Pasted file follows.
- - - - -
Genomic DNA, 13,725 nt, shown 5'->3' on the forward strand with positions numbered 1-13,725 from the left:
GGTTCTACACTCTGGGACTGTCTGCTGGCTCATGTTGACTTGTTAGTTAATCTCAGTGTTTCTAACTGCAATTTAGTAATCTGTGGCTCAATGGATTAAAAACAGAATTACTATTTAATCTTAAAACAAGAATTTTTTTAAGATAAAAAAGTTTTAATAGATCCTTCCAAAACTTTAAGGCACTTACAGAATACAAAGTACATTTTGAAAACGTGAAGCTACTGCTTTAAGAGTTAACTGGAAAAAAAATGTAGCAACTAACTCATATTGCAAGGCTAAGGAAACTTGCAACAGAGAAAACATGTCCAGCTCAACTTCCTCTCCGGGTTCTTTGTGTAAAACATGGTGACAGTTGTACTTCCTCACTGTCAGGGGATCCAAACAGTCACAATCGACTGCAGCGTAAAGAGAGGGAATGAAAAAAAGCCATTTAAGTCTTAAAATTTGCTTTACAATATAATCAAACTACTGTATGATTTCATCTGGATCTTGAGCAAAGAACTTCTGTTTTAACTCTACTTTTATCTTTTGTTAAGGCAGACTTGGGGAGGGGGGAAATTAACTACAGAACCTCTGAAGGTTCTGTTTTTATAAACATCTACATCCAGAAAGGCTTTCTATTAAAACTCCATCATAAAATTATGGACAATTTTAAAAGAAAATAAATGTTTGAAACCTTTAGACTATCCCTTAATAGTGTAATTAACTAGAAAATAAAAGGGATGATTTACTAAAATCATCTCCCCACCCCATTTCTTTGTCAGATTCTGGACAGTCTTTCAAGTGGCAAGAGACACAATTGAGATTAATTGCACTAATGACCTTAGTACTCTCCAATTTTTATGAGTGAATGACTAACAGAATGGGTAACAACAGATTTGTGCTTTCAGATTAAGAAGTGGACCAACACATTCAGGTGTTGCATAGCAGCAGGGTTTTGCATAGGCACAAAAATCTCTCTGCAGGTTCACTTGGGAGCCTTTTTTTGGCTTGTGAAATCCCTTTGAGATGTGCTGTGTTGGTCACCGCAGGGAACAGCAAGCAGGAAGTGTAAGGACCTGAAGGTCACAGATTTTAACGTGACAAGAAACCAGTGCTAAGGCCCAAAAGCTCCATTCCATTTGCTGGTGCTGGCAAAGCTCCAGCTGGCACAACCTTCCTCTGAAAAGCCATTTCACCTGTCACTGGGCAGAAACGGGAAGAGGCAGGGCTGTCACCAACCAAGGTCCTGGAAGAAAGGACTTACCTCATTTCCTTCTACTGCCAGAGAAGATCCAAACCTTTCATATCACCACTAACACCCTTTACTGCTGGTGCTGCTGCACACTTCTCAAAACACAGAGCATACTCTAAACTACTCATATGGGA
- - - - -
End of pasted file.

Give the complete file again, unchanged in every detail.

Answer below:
Genomic DNA, 13,725 nt, shown 5'->3' on the forward strand with positions numbered 1-13,725 from the left:
GGTTCTACACTCTGGGACTGTCTGCTGGCTCATGTTGACTTGTTAGTTAATCTCAGTGTTTCTAACTGCAATTTAGTAATCTGTGGCTCAATGGATTAAAAACAGAATTACTATTTAATCTTAAAACAAGAATTTTTTTAAGATAAAAAAGTTTTAATAGATCCTTCCAAAACTTTAAGGCACTTACAGAATACAAAGTACATTTTGAAAACGTGAAGCTACTGCTTTAAGAGTTAACTGGAAAAAAAATGTAGCAACTAACTCATATTGCAAGGCTAAGGAAACTTGCAACAGAGAAAACATGTCCAGCTCAACTTCCTCTCCGGGTTCTTTGTGTAAAACATGGTGACAGTTGTACTTCCTCACTGTCAGGGGATCCAAACAGTCACAATCGACTGCAGCGTAAAGAGAGGGAATGAAAAAAAGCCATTTAAGTCTTAAAATTTGCTTTACAATATAATCAAACTACTGTATGATTTCATCTGGATCTTGAGCAAAGAACTTCTGTTTTAACTCTACTTTTATCTTTTGTTAAGGCAGACTTGGGGAGGGGGGAAATTAACTACAGAACCTCTGAAGGTTCTGTTTTTATAAACATCTACATCCAGAAAGGCTTTCTATTAAAACTCCATCATAAAATTATGGACAATTTTAAAAGAAAATAAATGTTTGAAACCTTTAGACTATCCCTTAATAGTGTAATTAACTAGAAAATAAAAGGGATGATTTACTAAAATCATCTCCCCACCCCATTTCTTTGTCAGATTCTGGACAGTCTTTCAAGTGGCAAGAGACACAATTGAGATTAATTGCACTAATGACCTTAGTACTCTCCAATTTTTATGAGTGAATGACTAACAGAATGGGTAACAACAGATTTGTGCTTTCAGATTAAGAAGTGGACCAACACATTCAGGTGTTGCATAGCAGCAGGGTTTTGCATAGGCACAAAAATCTCTCTGCAGGTTCACTTGGGAGCCTTTTTTTGGCTTGTGAAATCCCTTTGAGATGTGCTGTGTTGGTCACCGCAGGGAACAGCAAGCAGGAAGTGTAAGGACCTGAAGGTCACAGATTTTAACGTGACAAGAAACCAGTGCTAAGGCCCAAAAGCTCCATTCCATTTGCTGGTGCTGGCAAAGCTCCAGCTGGCACAACCTTCCTCTGAAAAGCCATTTCACCTGTCACTGGGCAGAAACGGGAAGAGGCAGGGCTGTCACCAACCAAGGTCCTGGAAGAAAGGACTTACCTCATTTCCTTCTACTGCCAGAGAAGATCCAAACCTTTCATATCACCACTAACACCCTTTACTGCTGGTGCTGCTGCACACTTCTCAAAACACAGAGCATACTCTAAACTACTCATATGGGA